I discovered Fatih Akin a little late in the piece. However, after my first taste, I ravenously consumed every Akin film that I could find. Head-On (2004), the film that cemented Akin’s status in the international art cinema spotlight, is one of the few cinematic stories that I have watched in the past few years that made me feel as though my heart had been torn out. The German title, Gegen die Wand – which literally translates to “against the wall” (if my computer translator is correct) – is an apt metaphor for the situations that the characters place themselves in. Intoxicatingly passionate, gritty and violent, it is a film that pulsates with energy, unexpected love and devastation.
All my films are very personal. They’re auteur films, in a way. I’m the scriptwriter, I’m producing it, and I’m the director…I reflect the world which is surrounding me—which I put a kid into. I can’t accept the world how it is. There are certain things I don’t want to accept, and I reflect these things. I know that the cinema or art can change things.
We’re all familiar with how love stories work on screen and the mechanics of romance narratives. It’s just that someone (thankfully) forgot to tell Akin. In Head-On, the hackneyed boy-meets-girl story is completely overturned and goes something like this: Boy (Birol Ünel) crashes car into wall in a brutal suicide attempt and is placed under psychiatric care. Girl (Sibel Kekilli) also attempts suicide and is rehabilitated in the same psychiatric facility. They meet, girl asks boy to marry her so that she can escape the constraints of her strict Muslim family. Boy refuses, but later acquiesces. They initially live as roommates before events spiral out of control.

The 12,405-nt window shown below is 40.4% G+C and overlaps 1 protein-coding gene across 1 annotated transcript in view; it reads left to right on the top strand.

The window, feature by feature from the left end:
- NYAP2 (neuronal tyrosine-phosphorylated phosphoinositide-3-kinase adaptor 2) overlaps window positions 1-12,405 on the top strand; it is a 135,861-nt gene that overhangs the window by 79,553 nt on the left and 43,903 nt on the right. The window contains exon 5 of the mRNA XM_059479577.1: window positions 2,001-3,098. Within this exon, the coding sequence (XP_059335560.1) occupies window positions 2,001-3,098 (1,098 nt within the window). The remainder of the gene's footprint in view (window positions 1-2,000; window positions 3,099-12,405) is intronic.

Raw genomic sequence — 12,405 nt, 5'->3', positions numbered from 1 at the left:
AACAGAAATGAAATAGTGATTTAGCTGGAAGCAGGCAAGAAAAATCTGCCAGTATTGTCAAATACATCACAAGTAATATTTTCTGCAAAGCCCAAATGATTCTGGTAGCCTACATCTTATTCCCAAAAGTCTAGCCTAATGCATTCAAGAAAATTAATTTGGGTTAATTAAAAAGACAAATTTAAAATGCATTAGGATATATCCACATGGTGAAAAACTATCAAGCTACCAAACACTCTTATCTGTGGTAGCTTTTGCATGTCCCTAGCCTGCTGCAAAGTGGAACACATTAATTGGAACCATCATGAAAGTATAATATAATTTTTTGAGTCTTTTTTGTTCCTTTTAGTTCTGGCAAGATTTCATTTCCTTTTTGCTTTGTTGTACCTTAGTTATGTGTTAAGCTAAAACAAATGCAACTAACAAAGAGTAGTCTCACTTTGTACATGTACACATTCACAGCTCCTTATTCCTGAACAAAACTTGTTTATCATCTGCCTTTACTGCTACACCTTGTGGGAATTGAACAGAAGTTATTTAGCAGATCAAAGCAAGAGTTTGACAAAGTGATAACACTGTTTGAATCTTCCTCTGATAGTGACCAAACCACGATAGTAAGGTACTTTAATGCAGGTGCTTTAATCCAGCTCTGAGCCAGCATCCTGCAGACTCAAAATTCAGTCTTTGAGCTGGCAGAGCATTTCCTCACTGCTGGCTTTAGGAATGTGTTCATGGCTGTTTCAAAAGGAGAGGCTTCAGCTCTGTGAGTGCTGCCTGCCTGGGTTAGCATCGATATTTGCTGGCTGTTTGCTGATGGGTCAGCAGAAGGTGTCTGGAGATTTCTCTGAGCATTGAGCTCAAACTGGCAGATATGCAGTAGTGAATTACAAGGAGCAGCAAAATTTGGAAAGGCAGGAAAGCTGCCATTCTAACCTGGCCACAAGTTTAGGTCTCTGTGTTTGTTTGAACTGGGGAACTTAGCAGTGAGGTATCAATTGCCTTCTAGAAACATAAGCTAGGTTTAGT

Although I have framed the trajectory of Head-On in the model of a subversive romance, many critics were so overawed by the content that they completely overlooked the fact that it is a love story at the centre of the film. Although Head-On deals with the complexities of identity for people of Turkish descent living in contemporary Germany and negotiates immigrant culture and heritage, the onscreen relationship between Ünel and Kekilli is at the forefront. Having said that Akin’s German Turkish roots undoubtedly inform the film – most notably in the form of a performance by a traditional Turkish orchestra that intercuts the film’s scenes. This unusual cinematic device functions like a Greek chorus and extends the atmosphere of tragedy.
For me, Head-On is an extremely visceral film experience. I was so absorbed in the lives of the characters that I was shattered when the credits rolled and my connection with them was over. At times, the aesthetic look lacks refinement; however, it ultimately matches the vertiginous and out of control mood of Head-On perfectly. From the sequence of Ünel driving his car into a wall, which is accompanied by Depeche Mode’s “I Feel You”, self-destruction and pathos are interwoven into every frame. However, there is something extremely cathartic about going on this journey with the film’s characters. If you think you’re up for it, I suggest that you join them.